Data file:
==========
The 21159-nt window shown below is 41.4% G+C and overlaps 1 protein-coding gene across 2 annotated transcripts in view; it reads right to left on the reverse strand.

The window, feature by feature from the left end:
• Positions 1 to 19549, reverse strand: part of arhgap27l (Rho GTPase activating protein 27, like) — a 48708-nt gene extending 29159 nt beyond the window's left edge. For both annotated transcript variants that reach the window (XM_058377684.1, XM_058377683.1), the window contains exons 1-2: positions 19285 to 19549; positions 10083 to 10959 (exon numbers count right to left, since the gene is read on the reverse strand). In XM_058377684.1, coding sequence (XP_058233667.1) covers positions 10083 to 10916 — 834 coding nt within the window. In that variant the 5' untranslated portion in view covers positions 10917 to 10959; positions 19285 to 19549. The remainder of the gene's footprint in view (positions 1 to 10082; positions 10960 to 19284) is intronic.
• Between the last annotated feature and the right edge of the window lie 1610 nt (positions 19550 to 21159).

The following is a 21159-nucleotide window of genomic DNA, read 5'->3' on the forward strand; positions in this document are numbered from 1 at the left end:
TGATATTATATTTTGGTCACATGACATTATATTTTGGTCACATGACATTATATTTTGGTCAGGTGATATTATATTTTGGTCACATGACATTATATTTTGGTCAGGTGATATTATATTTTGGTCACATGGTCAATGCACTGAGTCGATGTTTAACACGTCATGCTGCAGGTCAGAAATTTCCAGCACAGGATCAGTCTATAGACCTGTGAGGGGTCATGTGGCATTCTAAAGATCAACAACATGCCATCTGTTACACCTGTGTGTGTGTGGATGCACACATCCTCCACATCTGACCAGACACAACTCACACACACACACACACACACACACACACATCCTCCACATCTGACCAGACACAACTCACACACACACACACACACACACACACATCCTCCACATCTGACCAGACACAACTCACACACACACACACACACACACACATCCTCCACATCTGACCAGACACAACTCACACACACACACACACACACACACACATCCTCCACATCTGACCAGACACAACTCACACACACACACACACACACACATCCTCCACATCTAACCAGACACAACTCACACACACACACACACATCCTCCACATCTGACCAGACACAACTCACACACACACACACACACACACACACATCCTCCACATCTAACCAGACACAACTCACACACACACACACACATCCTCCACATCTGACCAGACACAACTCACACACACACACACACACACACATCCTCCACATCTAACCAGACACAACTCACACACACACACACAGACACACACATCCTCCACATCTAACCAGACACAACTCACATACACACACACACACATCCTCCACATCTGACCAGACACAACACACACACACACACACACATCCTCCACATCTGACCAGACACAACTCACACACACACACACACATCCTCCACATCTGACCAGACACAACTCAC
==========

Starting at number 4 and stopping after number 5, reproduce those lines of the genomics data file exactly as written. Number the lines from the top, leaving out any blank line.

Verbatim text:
• Between the last annotated feature and the right edge of the window lie 1610 nt (positions 19550 to 21159).

The following is a 21159-nucleotide window of genomic DNA, read 5'->3' on the forward strand; positions in this document are numbered from 1 at the left end: